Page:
Part 5, Chapter 1

Part V

Chapter 1

‘NOW our dreary way is over, now the desert’s toil is past. Soon the river broadly flowing, through its green and palmy banks, to our wearied limbs shall offer baths which caliphs cannot buy. Allah-illah, Allah-hu. Allah-illah, Allah-hu.’*

‘Blessed the man who now may bear a relic from our Prophet’s tomb; blessed the man who now unfolds the treasures of a distant mart, jewels of the dusky East, and silks of farthest Samarcand. Allah-illah, Allah-hu. Allah-illah, Allah-hu.’

‘Him the sacred mosque shall greet with a reverence grave and low; him the busy Bezestein* shall welcome with confiding smile. Holy merchant, now receive the double triumph of thy toil. Allah-illah, Allah-hu. Allah-illah, Allah-hu.’

‘The camel jibs, Abdallah!* See, there is something in the track.’

‘By the holy stone,16 a dead man. Poor devil! One should never make a pilgrimage on foot. I hate your humble piety. Prick the beast and he will pass the corpse.’

‘The Prophet preaches charity, Abdallah. He has favoured my enterprise, and I will practise his precept. See if he be utterly dead.’

It was the Mecca caravan returning to Bagdad. The pilgrims were within a day’s journey of the Euphrates, and welcomed their approach to fertile earth with a triumphant chorus. Far as the eye could reach, the long line of their straggling procession stretched across the wilderness, thousands of camels in strings, laden with bales of merchandise, and each company headed by an animal of superior size, leading with tinkling bells; groups of horsemen, clusters of litters; all the pilgrims armed to their teeth, the van formed by a strong division of Seljukian cavalry, and the rear protected by a Kourdish clan, who guaranteed the security of the pious travellers through their country.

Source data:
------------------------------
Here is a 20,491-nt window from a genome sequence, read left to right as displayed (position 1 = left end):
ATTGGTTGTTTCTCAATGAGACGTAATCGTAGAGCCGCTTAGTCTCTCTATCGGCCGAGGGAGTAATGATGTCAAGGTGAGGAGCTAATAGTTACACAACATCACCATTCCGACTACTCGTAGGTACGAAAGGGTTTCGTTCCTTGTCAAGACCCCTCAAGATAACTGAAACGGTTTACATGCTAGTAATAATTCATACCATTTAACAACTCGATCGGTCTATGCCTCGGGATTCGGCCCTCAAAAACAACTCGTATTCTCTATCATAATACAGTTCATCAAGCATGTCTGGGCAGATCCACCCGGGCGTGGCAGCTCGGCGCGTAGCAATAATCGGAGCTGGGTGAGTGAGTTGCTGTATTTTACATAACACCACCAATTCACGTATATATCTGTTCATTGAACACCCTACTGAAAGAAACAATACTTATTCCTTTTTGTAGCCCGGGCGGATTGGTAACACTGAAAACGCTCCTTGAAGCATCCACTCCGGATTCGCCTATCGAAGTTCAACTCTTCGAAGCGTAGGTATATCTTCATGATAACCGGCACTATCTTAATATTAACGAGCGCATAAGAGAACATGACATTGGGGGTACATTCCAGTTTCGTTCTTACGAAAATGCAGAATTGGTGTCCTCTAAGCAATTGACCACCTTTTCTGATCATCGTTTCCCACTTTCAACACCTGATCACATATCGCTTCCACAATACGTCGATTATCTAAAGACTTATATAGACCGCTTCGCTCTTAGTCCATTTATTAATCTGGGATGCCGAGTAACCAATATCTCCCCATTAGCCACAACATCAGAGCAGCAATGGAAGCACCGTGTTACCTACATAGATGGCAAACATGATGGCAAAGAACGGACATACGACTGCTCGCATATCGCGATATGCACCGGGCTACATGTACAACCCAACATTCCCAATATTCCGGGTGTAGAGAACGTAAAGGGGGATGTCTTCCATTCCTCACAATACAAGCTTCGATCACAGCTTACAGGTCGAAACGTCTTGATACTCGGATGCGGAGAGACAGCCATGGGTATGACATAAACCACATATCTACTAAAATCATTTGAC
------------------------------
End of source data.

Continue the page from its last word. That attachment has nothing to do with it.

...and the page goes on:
Abdallah was the favourite slave of the charitable merchant Ali. In obedience to his master's orders, he unwillingly descended from his camel, and examined the body of the apparently lifeless Alroy.

‘A Kourd by his dress,’ exclaimed Abdallah, with a sneer; ‘what does he here?’

‘It is not the face of a Kourd,’ replied Ali; ‘perchance a pilgrim from the mountains.’

‘Whatever he be, he is dead,’ answered the slave: ‘I doubt not an accursed Giaour.’

‘God is great,’ exclaimed Ali; ‘he breathes; the breast of his caftan heaved.’

‘’Twas the wind,’ said Abdallah.

‘’Twas the sigh of a human heart,’ answered Ali.

Several pilgrims who were on foot now gathered around the group.

‘I am a Hakim,’17 observed a dignified Armenian. ‘I will feel his pulse; ’tis dull, but it beats.’

‘There is but one God,’ exclaimed Ali.

‘And Mahomed is his Prophet,’ responded Abdallah. ‘You do not believe in him, Armenian infidel.’

‘I am a Hakim,’ replied the dignified Armenian. ‘Although an infidel, God has granted me skill to cure true believers. Worthy Ali, believe me, the boy may yet live.’

‘Hakim, you shall count your own dirhems if he breathe in my divan in Bagdad,’ answered Ali; ‘I have taken a fancy to the boy. God has sent him to me. He shall carry my slippers.’

‘Give me a camel, and I will save his life.’

‘We have none,’ said the servant.

‘Walk, Abdallah,’ said the master.

‘Is a true believer to walk to save the life of a Kourd? Master slipper-bearer shall answer for this, if there be sweetness in the bastinado,’* murmured Abdallah.